You are just the guy I need to talk with, because I am negotiating on an '03 R1150RT that has the servo-assisted linked brakes. ALL my riding experience has been with conventional brakes and non-integrated, non-assisted ABS. The idea of coming to a stop at the bottom of a dirt / gravel road, on which I would normally NOT use any front brake (light & gradual rear, only), and having the front caliper activated sounds like an opportunity for the front end to "dish out" and land me and my expensive bike bodywork on the ground.
    Likewise, I took the "Ride Like a Pro" course (ALL low speed) which involved offset cone weaves, the "iron cross" (4-consecutive U-turns) and a low-speed slolum on my Super Glide, and modulated the clutch, throttle and rear brake (no front brake), passing the course with flying colors. In the June, '01, Cycle World, Don Canet, professional test rider and veteran of thousands of U-turns for photo shoots, dumped the 1150RT in the middle of a U-turn, because he "feathered" the rear brake.
    I've got ABS on my FJR1300, but the brakes are not linked. I'm thinking of backing away from the '03, despite its pristine condition and low (29K) mileage. BTW, I do practice panic stops. It's the low speed and poor surface stuff that worries me.
    Thanks!

  13. #13
    Old man in the mountains osbornk's Avatar
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    I've ridden my oilhead for 6 years with servo assisted brakes. I don't even think about them because they do their job without fanfare. I also have an airhead with conventional brakes and a maxi-scooter where the rear brake is on the left hand lever. I go from one to the other automatically without thinking. The oilhead brakes takes far less effort and I don't have to wonder if I am using the rear brake enough or too much on the others.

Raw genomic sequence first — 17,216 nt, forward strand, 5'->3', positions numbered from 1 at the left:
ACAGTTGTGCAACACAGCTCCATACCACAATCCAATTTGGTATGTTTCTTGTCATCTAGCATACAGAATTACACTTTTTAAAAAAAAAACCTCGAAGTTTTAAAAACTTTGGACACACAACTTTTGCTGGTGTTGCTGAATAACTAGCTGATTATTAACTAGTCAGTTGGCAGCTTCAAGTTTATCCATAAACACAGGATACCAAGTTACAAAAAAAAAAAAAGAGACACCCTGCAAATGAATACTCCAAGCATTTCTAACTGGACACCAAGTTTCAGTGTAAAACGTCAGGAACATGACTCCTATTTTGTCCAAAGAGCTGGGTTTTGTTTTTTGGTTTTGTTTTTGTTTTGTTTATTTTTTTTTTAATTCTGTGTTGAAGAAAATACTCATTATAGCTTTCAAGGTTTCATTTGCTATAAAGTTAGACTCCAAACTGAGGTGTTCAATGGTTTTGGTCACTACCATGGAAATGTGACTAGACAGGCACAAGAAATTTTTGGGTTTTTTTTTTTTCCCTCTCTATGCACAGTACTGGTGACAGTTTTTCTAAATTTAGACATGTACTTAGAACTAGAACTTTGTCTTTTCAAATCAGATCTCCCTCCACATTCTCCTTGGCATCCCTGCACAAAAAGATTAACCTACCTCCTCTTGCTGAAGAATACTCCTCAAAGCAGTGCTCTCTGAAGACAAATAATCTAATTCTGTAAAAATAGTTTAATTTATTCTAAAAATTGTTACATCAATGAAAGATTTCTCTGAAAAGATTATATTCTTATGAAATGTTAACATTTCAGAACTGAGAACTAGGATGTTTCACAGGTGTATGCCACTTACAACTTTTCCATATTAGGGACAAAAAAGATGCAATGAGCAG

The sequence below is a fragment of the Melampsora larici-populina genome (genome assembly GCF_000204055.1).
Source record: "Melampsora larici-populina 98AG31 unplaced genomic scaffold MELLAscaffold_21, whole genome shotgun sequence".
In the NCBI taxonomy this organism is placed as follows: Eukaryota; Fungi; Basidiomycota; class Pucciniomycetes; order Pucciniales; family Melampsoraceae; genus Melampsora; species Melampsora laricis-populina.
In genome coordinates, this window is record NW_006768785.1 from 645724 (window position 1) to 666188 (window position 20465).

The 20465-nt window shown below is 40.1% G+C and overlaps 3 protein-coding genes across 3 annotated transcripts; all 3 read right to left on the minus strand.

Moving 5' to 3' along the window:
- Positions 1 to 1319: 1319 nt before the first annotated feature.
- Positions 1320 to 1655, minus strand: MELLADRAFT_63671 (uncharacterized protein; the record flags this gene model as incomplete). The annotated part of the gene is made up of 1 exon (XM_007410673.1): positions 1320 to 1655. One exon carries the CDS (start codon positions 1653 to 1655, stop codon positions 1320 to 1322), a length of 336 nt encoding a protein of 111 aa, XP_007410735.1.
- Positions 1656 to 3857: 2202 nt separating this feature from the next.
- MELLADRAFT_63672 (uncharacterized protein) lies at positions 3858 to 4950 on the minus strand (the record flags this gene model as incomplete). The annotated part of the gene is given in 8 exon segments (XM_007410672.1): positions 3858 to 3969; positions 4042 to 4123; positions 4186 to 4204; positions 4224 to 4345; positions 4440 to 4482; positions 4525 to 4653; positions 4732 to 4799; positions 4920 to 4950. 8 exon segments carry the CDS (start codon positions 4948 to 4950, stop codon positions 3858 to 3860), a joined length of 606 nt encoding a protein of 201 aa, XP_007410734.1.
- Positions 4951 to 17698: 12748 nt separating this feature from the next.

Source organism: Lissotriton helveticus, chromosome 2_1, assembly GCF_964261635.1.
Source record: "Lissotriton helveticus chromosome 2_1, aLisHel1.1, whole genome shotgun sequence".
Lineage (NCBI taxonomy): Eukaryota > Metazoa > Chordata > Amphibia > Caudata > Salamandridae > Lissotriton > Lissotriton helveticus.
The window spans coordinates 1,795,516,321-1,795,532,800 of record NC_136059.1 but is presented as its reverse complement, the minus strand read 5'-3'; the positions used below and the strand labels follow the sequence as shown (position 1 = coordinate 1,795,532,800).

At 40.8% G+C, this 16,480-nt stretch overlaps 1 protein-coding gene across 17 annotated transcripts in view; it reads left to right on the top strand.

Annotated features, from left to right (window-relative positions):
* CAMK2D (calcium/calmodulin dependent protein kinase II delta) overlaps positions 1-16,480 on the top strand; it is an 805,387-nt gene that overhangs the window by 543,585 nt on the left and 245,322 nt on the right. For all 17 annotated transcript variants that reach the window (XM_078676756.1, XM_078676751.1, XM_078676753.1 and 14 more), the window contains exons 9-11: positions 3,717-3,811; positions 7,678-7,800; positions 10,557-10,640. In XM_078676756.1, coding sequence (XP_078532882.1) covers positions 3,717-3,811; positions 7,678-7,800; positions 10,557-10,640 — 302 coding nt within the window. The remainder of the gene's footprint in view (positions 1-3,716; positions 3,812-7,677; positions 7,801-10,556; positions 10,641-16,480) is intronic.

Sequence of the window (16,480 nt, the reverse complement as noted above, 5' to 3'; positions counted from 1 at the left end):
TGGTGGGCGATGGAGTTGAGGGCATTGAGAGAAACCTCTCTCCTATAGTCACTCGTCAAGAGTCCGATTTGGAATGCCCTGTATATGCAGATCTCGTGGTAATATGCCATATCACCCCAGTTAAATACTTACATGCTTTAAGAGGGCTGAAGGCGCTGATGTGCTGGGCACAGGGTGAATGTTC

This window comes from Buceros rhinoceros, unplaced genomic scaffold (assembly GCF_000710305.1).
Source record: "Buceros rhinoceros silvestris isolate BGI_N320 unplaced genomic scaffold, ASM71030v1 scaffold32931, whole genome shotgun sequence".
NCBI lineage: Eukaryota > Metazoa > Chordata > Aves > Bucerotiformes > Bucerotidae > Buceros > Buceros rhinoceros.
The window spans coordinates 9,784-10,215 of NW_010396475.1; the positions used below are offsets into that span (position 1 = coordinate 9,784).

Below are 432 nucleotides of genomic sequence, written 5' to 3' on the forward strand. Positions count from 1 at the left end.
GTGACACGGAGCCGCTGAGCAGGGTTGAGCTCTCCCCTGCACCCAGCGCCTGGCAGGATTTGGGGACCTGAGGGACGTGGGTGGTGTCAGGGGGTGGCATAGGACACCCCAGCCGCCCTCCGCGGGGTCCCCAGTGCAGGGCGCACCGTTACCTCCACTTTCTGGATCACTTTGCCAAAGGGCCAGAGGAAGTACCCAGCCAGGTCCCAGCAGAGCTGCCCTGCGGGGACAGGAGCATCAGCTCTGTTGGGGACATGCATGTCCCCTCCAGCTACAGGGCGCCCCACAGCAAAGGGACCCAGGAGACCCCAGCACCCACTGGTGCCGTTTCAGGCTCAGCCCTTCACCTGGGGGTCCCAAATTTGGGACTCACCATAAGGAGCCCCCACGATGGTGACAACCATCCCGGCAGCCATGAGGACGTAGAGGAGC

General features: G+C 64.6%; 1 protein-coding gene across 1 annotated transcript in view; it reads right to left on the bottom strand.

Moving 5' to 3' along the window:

'You can say what you want about the South, but I almost never hear of anyone wanting to retire to the North.

  14. #14
    Debbie's Servant Lee's Avatar
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    Quote Originally Posted by Mcyclewriter View Post
    In the June, '01, Cycle World, Don Canet, professional test rider and veteran of thousands of U-turns for photo shoots, dumped the 1150RT in the middle of a U-turn, because he "feathered" the rear brake.
    Maybe the RT he was riding had fully linked brakes. The RT had fully linked brakes for a couple years, but I don't remember what years. Maybe someone who knows will chime in. When the brakes are fully linked, both the front and rear brakes are applied when the rear pedal is pressed. Same when using the front lever, both brakes will be applied.
    Most of the BMWs after a few years went to partially linked brakes. That's what we had on our K1200RSs and now on our K1300Ss. On the partially linked brakes if you press the rear brake pedal, only the rear brake is applied. Pressing the front lever will apply both brakes. You will also see the linked brakes referred to as Part Integral and Full Integral.
    We had servo brakes on our K1200RSs and do not have them on the K1300Ss. The servo brakes worked good and it only took a couple rides for both of us to get used to them. Given the choice I would prefer to not have servo brakes because of the extra maintenance involved.

    I did a Google search for the RT and it looks like he R1150RT had Full Integral brakes in 2002, 2003, and 2004. In 2005 the R1200RT came equipped with Part Integral brakes
    Last edited by Lee; 01-13-2013 at 06:29 PM.
    Lee 2011 K1300S
    MOA # 30878
    Past BMW Bikes, 2003 K1200RS, 1991 K75S, 1987 K75T, 1984 R100RT

  15. #15
    Debbie's Servant Lee's Avatar
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    Quote Originally Posted by 182446 View Post
    I wish someone would state the years and the models of BMWs that came with this terrible system so I and everyone I know can avoid them.
    I think all the boxers and K bikes had servo brakes from 2002 to sometime in 2007. Maybe someone can tell you the exact dates.

    I looked at the parts fiche for a couple bikes and it shows the pressure modulator until Aug 2006.
    Last edited by Lee; 01-05-2013 at 12:48 AM.
    Lee 2011 K1300S
    MOA # 30878
    Past BMW Bikes, 2003 K1200RS, 1991 K75S, 1987 K75T, 1984 R100RT